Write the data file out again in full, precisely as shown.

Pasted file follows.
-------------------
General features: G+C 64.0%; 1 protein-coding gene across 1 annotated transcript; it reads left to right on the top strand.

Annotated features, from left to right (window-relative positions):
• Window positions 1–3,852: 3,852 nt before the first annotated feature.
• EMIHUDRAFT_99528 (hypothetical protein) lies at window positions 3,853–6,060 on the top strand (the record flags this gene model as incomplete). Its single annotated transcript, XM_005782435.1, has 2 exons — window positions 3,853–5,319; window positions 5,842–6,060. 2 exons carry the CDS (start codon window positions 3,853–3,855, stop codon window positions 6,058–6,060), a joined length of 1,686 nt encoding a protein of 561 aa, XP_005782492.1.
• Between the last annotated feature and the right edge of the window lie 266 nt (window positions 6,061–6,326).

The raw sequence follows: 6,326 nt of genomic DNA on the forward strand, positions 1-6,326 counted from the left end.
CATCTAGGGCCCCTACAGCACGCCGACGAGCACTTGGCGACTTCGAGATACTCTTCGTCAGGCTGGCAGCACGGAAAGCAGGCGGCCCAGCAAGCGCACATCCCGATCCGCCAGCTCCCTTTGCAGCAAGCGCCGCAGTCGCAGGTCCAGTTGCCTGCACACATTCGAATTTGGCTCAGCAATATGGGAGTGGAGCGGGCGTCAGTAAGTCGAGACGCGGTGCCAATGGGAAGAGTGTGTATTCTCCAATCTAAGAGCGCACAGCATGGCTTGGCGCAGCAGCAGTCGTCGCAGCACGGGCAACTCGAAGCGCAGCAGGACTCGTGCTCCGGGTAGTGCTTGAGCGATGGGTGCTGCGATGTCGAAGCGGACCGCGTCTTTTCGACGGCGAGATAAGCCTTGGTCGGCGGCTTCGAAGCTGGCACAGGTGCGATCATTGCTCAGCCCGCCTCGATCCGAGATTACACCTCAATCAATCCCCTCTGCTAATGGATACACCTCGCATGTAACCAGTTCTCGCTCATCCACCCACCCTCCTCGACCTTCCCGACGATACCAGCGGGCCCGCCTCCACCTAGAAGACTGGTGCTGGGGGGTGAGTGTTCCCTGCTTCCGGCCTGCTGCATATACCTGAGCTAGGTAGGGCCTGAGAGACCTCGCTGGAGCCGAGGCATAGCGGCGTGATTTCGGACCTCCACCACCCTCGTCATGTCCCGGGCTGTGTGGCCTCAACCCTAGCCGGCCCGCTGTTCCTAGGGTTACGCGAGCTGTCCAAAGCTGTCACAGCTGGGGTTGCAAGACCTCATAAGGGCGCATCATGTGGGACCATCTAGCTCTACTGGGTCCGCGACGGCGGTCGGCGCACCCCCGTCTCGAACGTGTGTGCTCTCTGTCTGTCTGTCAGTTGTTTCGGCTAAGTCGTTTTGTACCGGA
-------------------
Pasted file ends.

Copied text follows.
General features: G+C 64.0%; 1 protein-coding gene across 1 annotated transcript; it reads left to right on the top strand.

Annotated features, from left to right (window-relative positions):
• Window positions 1–3,852: 3,852 nt before the first annotated feature.
• EMIHUDRAFT_99528 (hypothetical protein) lies at window positions 3,853–6,060 on the top strand (the record flags this gene model as incomplete). Its single annotated transcript, XM_005782435.1, has 2 exons — window positions 3,853–5,319; window positions 5,842–6,060. 2 exons carry the CDS (start codon window positions 3,853–3,855, stop codon window positions 6,058–6,060), a joined length of 1,686 nt encoding a protein of 561 aa, XP_005782492.1.
• Between the last annotated feature and the right edge of the window lie 266 nt (window positions 6,061–6,326).

The raw sequence follows: 6,326 nt of genomic DNA on the forward strand, positions 1-6,326 counted from the left end.
CATCTAGGGCCCCTACAGCACGCCGACGAGCACTTGGCGACTTCGAGATACTCTTCGTCAGGCTGGCAGCACGGAAAGCAGGCGGCCCAGCAAGCGCACATCCCGATCCGCCAGCTCCCTTTGCAGCAAGCGCCGCAGTCGCAGGTCCAGTTGCCTGCACACATTCGAATTTGGCTCAGCAATATGGGAGTGGAGCGGGCGTCAGTAAGTCGAGACGCGGTGCCAATGGGAAGAGTGTGTATTCTCCAATCTAAGAGCGCACAGCATGGCTTGGCGCAGCAGCAGTCGTCGCAGCACGGGCAACTCGAAGCGCAGCAGGACTCGTGCTCCGGGTAGTGCTTGAGCGATGGGTGCTGCGATGTCGAAGCGGACCGCGTCTTTTCGACGGCGAGATAAGCCTTGGTCGGCGGCTTCGAAGCTGGCACAGGTGCGATCATTGCTCAGCCCGCCTCGATCCGAGATTACACCTCAATCAATCCCCTCTGCTAATGGATACACCTCGCATGTAACCAGTTCTCGCTCATCCACCCACCCTCCTCGACCTTCCCGACGATACCAGCGGGCCCGCCTCCACCTAGAAGACTGGTGCTGGGGGGTGAGTGTTCCCTGCTTCCGGCCTGCTGCATATACCTGAGCTAGGTAGGGCCTGAGAGACCTCGCTGGAGCCGAGGCATAGCGGCGTGATTTCGGACCTCCACCACCCTCGTCATGTCCCGGGCTGTGTGGCCTCAACCCTAGCCGGCCCGCTGTTCCTAGGGTTACGCGAGCTGTCCAAAGCTGTCACAGCTGGGGTTGCAAGACCTCATAAGGGCGCATCATGTGGGACCATCTAGCTCTACTGGGTCCGCGACGGCGGTCGGCGCACCCCCGTCTCGAACGTGTGTGCTCTCTGTCTGTCTGTCAGTTGTTTCGGCTAAGTCGTTTTGTACCGGA